Prettier plots in Matlab

Rather than prettifying all plots in Illustrator, I prefer doing as much as possible already in Matlab. Chances that you’ll have to regenerate the figures at some point (because you decide to change one step somewhere in your analysis pipeline, say…), and by scripting the plots as much as possible you can replace your pdfs with an updated one with just one click.

Here, I’ll make an overview of several types of plots I use a lot, and my strategies for making them look good. Some final touches in Illustrator might not be possible to avoid, but this should get you quite far.Continue reading “Prettier plots in Matlab”

My favourite (science) podcasts

I highly recommend having some podcasts at hand for those moments when your life involves commuting, grocery shopping, cleaning, running or any other activity that doesn’t require much thinking.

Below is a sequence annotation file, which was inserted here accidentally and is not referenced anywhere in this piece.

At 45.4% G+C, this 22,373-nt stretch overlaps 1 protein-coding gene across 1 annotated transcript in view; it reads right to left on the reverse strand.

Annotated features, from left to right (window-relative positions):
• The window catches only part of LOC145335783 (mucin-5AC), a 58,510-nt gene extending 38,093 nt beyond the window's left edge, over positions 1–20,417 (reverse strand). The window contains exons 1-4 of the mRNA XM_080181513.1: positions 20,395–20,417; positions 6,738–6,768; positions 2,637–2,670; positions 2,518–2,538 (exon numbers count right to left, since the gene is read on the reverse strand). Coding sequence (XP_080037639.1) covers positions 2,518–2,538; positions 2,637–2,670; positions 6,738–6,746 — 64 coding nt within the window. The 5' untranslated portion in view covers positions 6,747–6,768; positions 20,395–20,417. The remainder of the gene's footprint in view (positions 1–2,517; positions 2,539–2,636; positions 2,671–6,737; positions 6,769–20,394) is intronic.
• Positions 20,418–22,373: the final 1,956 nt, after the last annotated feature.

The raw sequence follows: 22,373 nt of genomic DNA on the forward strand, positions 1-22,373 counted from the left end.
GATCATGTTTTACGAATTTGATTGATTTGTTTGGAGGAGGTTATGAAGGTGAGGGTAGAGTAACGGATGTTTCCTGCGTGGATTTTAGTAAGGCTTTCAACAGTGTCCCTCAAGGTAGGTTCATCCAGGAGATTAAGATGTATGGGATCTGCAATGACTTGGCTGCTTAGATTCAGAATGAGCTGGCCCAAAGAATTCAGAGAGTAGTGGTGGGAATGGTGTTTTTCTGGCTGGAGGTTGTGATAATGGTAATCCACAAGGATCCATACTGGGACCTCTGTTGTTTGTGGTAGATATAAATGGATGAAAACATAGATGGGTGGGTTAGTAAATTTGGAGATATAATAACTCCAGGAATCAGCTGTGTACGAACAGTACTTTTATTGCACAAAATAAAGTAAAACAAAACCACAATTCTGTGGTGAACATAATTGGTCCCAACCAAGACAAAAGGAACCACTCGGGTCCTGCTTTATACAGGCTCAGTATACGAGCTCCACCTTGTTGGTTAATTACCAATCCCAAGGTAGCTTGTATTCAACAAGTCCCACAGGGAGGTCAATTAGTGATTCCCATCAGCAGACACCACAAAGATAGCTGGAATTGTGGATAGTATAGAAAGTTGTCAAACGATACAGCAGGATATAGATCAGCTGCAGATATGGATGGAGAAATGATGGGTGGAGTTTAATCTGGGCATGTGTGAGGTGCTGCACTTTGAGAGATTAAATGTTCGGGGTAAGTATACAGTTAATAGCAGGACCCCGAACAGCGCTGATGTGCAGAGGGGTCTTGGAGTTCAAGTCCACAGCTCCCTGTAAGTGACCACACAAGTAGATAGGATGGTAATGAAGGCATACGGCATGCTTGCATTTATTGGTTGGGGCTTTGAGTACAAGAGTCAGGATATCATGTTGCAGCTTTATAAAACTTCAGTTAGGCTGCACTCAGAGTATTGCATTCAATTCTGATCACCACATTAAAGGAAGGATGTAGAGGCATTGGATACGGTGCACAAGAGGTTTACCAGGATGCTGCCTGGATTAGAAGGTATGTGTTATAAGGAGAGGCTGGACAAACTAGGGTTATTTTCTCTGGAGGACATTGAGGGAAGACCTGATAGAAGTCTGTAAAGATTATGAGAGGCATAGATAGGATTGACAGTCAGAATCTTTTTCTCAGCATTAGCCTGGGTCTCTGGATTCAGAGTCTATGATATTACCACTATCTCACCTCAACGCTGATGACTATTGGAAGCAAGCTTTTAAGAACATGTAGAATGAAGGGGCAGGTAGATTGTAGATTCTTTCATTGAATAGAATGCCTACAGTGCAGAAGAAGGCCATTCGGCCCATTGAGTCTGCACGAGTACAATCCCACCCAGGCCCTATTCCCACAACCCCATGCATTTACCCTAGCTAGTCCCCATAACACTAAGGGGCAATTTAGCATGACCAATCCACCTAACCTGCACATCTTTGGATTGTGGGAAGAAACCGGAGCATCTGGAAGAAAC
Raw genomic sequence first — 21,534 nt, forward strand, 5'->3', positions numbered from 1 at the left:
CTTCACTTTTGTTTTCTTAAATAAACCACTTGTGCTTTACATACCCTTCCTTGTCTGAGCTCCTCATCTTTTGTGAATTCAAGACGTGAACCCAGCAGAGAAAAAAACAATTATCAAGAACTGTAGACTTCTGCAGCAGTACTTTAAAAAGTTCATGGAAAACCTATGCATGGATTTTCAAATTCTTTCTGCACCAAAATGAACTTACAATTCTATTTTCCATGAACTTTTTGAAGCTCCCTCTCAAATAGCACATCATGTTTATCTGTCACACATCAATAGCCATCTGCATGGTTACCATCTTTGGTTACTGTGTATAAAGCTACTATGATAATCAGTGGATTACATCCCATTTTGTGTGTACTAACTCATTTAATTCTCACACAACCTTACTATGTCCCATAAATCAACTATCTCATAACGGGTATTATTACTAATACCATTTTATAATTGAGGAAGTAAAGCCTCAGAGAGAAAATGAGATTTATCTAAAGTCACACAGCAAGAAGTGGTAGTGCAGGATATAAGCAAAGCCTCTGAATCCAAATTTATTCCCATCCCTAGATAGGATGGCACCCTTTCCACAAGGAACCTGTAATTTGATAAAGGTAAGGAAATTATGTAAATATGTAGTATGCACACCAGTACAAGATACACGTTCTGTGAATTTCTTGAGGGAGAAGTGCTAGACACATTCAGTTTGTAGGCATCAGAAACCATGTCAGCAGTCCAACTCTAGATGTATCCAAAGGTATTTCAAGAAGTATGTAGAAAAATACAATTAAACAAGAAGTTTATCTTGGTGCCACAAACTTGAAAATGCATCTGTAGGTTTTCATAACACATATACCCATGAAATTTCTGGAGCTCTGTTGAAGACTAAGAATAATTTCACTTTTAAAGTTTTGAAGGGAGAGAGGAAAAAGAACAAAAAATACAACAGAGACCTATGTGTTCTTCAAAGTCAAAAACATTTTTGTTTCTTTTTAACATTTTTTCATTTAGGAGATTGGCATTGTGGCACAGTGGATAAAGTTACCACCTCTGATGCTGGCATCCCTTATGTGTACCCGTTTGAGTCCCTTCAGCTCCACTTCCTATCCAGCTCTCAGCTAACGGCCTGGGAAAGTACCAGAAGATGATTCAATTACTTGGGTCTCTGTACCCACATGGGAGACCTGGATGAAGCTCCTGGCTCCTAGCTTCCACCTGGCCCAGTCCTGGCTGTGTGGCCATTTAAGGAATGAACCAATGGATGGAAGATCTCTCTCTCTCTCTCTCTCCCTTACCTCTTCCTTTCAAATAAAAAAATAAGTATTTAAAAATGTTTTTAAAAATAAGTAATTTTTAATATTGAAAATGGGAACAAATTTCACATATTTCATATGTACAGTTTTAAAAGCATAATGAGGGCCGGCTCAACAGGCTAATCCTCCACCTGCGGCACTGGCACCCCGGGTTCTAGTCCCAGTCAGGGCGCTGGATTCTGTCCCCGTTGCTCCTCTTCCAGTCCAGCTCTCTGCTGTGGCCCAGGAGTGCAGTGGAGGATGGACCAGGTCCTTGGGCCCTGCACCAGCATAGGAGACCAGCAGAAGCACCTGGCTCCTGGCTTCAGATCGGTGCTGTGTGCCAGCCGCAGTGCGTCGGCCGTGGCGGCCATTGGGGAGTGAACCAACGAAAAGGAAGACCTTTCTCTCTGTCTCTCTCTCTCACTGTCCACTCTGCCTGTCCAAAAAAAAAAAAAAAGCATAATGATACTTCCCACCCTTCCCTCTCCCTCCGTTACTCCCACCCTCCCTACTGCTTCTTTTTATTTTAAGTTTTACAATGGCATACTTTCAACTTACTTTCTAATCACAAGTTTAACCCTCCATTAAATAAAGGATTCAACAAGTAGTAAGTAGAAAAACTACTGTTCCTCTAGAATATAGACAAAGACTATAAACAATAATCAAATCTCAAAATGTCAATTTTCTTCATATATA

Inspired by PsychBrief (and encouraged by Max), here is a list of the podcasts I currently listen to. I use the Pocketcast app. Please let me know if I should any additional essentials to the list!Continue reading “My favourite (science) podcasts”

New paper: conscious vision proceeds from global to local

Campana F, Rebello I, Urai AE, Wyart V & Tallon-Baudry C. (2016) Visual consciousness proceeds from global to local content in goal-directed tasks and spontaneous vision. Journal of Neuroscience 36(19).

During my MSc at the ENS in Paris, I did my internship in the laboratory of Dr. Catherine Tallon-Baudry, where I worked on a project about the hierarchical nature of conscious perception. This project, led by Dr. Florence Campana, aimed to experimentally address several predictions made by the Reverse Hierarchy Theory (Hochstein & Ahissar, 2002). Continue reading “New paper: conscious vision proceeds from global to local”